Former Principal Nyberg Speaks at School Board Meeting


Ames Community School District YouTube Channel

The school board meeting held on March 31st.

On Tuesday, March 22, Ames High’s former principal spoke out at a school board meeting regarding her removal from the school last semester and the state of Ames High School. Though public comments are typically limited to three minutes, Ms. Nyberg spoke for twelve, reading a speech that she felt represented the culmination of her experience in Ames, after having reflected on the matter for five months.

It would hardly suffice to see that Ms. Nyberg was unpopular. Students criticized both her and the administration vehemently from the start of the school year. Throughout this time, Ms. Nyberg had little to no chance to express her perspective to the student body. Whether or not her speech sways any pre-existing opinions, as any English teacher will tell you, it is inherently valuable to be able to hear both sides of a story.

“I initially started this letter on September 30th. Even then, I knew I would leave the Ames Community School District at the end of the school year.”

In the original letter she wrote before her removal, she explained that she felt unsafe and unheard in her role as principal.

“I took a course called ‘Supportive Engagement: Building Social-Emotional Resilience’ through Drake University. But simply, I learned that we all wear masks… student behavior can be influenced by unprocessed feelings. Trauma, boredom.”

She assessed that the students in Ames wear such masks. Ms. Nyberg strongly believes that student behavior is a manifestation of how kids, particularly minorities, have been marginalized in the past.

“Our job as educators is to conquer our own prejudices, implicit bias so that we can meet students where they are and help them as well as ourselves to grow stronger and better every day.”

Ms. Nyberg also went on to discuss the recent shooting at East High and the importance of a community response to traumatic events and conflict. She went on to denounce the school district’s methods of suspending students for infractions. She then went on to voice support for alternative learning programs that acknowledge the different needs of students, while denouncing the school’s seeming lack of action in this sector.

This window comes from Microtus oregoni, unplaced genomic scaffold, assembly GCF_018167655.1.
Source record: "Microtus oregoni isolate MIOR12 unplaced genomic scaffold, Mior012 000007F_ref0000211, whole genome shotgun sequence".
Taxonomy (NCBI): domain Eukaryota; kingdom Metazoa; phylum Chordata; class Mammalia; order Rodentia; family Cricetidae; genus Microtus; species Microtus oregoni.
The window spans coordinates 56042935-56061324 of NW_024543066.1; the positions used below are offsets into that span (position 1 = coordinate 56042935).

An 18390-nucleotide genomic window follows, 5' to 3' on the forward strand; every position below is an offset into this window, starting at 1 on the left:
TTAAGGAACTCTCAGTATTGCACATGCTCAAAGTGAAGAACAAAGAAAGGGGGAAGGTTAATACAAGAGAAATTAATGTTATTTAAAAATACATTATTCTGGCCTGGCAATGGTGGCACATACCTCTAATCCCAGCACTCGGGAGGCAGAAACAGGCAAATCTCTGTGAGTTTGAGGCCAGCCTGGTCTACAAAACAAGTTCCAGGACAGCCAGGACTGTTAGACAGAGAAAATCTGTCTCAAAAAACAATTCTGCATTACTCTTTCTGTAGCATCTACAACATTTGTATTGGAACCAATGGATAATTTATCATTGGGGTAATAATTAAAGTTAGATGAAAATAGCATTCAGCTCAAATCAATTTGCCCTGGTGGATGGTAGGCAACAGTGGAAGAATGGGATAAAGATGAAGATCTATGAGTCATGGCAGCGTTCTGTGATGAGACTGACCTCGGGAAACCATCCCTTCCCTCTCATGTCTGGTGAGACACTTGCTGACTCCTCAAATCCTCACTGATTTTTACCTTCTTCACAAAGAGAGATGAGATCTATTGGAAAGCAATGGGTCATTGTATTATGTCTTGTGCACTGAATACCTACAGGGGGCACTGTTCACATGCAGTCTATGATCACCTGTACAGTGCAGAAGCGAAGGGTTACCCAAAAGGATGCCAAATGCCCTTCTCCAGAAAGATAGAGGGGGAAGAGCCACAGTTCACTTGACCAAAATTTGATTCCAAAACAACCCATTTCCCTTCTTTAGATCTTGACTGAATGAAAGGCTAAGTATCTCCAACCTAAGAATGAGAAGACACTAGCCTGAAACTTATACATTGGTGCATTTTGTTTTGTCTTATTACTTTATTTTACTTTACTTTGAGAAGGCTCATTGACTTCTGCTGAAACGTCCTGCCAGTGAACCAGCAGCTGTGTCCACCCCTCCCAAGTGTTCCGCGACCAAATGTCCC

“It took me several years as an administrator to recognize that not every student is well served in a large comprehensive high school setting… it’s not the high school’s fault necessarily, nor is it the fault of the individual… it’s both shocking and appalling that in 2022 Ames hasn’t invested in a structure that recognizes that the need for formal parallel pathways for students to seek and earn their high school diploma. It’s even more shocking that the district provides no guidance, nor does it help establish relationships with entities in the community that can help students with IEPs and significant social-emotional health needs to continue their education outside of the school.”

Regarding her removal, she explained that she was put on an intensive plan in early October, then administrative leave the next day. Though students were likely hoping for more information on exactly why she was removed, even Ms. Nyberg explained that she was unsure of the specifics. She went on to discuss the incident many people believed to be the turning point: a confrontation with a student who yelled and pushed the former principal in an attempt to get her phone back.

“Two days before this incident the entire AHS staff attended de-escalation training, where the main point was that as adults, we need to maintain our own regulation… I maintained a regulated, measured response to a rational, emotional student and attempted to get the student to come to my office rather than confront the student in an open space around multiple students and adults. The more I reflect the more certain that my actions were right.”

Ms. Nyberg went on to clarify that had she been given the chance, she would have followed up with the student and their parents to establish a plan to deal with their behavior while still valuing their education.

She went on the explain a phenomenon called the “glass cliff,” in which women are brought into a leadership positions under the guise of creating change. However, these companies are often not genuinely interested in changing or are facing so many problems that the woman finds it near-impossible to succeed. The glass cliff is even more potent for minorities. This is what Ms. Nyberg believes she experienced as principal at Ames High.

“I stand before you not as a failure but as a survivor of a situation I didn’t create and wasn’t adequately supported. I was expected to be successful without being given the tools and structure I requested… to help accomplish that success.”

Ms. Nyberg finished off the speech by detailing her past success, such as being unanimously selected by representatives groups to become principal and becoming the first black female principal of Ames High. She asserts that she will hold her head high and wishes the best for Ames High in the future.